Eddie Murphy was and is a stand up comedy legend. With Raw and Delirious, Murphy cemented himself early on in his career as one of the most charismatic, sharp, and yes, filthy comics around. During the height of his fame as a comic, however, his harder material was criticized for homophobia and crossing the line.
Today, Murphy looks back at some of his earlier material and cringes.
Jokes That Haven’t Aged Well
Of course, Murphy told these jokes in the early ‘80s and hardly reflect the comedian he is today. He’s grown as a comic, and because of that, he sees what’s troubling or, arguably, weaker about his earlier material.
During an interview with CBS Sunday Morning, Murphy was asked how he views his homophobic jokes today. He responded with the following:
“Some of it [is still funny to me]. Some of it, I cringe when I watch. I’m like, ‘Oh my God, I can’t believe I said that!’”
At the time, these jokes of Murphy’s drew hot ire and protests, which Murphy just accepted as part of his job:
“No. In the moment, you kind of was like, ‘Hey, it is what it is,’ you know? You’ll get a joke that’s cringe. But that’s not to say that I don’t appreciate it. I still appreciate it. And I’m looking at it within the context of the times, you know. And I’m going, ‘Okay, I’m a kid, saying that.’”
Murphy’s One Apology
While Murphy’s comedy in the ‘80s was completely unapologetic, he did apologize for one of his darker jokes.
In the ‘90s, Murphy apologized for his material about AIDS. He acknowledged he wasn’t educated enough in the ‘80s, and years later, he was sorry for it.
“I know that AIDS isn’t funny,” he told David Letterman.
Eddie Murphy’s Return to Stand Up
After a big year with a triumphant return to Saturday Night Live, starring in the best episode of Comedians in Coffee yet, and all the love he’s received for Dolemite is My Name, Murphy will soon hit the road as a comic again. He’ll hit the clubs and tour, just like the old days.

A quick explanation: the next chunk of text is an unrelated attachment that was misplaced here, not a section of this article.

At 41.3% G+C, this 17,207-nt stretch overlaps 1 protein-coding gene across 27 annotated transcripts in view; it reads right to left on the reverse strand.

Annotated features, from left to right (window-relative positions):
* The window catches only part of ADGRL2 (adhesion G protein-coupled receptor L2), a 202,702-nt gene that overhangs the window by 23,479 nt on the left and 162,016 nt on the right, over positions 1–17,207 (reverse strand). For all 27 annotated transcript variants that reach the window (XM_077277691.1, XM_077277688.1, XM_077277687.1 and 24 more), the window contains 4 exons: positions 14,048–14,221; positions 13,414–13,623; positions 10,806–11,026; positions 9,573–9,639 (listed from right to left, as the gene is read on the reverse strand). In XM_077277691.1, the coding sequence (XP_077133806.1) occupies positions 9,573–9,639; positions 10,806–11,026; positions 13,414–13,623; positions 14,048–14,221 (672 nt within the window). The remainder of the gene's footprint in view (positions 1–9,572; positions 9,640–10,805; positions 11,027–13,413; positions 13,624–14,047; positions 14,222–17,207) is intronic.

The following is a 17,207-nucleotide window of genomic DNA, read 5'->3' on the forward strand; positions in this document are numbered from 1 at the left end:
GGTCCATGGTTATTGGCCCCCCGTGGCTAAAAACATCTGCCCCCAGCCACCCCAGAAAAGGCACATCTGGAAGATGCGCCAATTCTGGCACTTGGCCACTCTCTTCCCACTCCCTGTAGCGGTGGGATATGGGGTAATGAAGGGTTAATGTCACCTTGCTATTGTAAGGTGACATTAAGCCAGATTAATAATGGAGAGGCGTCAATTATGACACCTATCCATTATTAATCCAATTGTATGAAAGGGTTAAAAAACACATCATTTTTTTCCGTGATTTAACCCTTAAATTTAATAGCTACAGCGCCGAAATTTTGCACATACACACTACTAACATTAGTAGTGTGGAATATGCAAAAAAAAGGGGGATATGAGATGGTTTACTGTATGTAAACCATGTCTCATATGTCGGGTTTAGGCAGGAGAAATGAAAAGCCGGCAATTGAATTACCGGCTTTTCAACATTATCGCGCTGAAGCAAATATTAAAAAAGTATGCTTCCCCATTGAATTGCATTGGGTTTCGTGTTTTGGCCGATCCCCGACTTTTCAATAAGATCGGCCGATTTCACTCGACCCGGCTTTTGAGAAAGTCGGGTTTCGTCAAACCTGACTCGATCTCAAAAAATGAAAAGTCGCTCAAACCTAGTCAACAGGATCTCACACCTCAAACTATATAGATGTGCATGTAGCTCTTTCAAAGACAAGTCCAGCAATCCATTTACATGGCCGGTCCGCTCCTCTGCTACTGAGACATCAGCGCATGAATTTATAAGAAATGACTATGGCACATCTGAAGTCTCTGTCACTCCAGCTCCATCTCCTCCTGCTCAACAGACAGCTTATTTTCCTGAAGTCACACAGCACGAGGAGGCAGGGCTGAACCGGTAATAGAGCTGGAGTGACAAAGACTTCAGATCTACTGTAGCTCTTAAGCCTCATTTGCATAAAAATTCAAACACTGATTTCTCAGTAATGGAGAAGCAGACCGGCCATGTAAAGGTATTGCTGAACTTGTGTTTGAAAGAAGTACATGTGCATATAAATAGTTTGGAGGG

Unlike the old days, however, some of his material won’t punch down as ferociously. In the age of social media and more advocacy for social awareness, in which harder comedians face hardcore backlash online for off-colour jokes, it may look like a different landscape for Murphy to do comedy in — but it’s not.
As Murphy told The New York Times, he’s been there, done that:
“I went through all that stuff, so this is not scary. All this stuff they are talking about: ‘Hey, welcome to the club.”
Murphy went on in that interview to call himself a bit of an “asshole” in the ‘80s. Now, we’ll see a wiser, more experienced, and probably even funnier Murphy hit the stage next year:
“I now have a whole lifetime of experiences to draw upon. There was a time when I was at the center of everything, what I was doing, and how funny I was and how popular. I’m not at the center. Now my kids are and everything revolves around them.”
Murphy, who recently shot Coming 2 America, has been working on stand up material for the last several years. Months ago, he confirmed he had a ready-to-go 15 minutes, but he’s working towards 90 for his first Netflix special, due out this year.
As a comedian, he struck the biggest payday yet at Netflix, although they haven’t confirmed the rumored $70 million price tag. Worth every penny.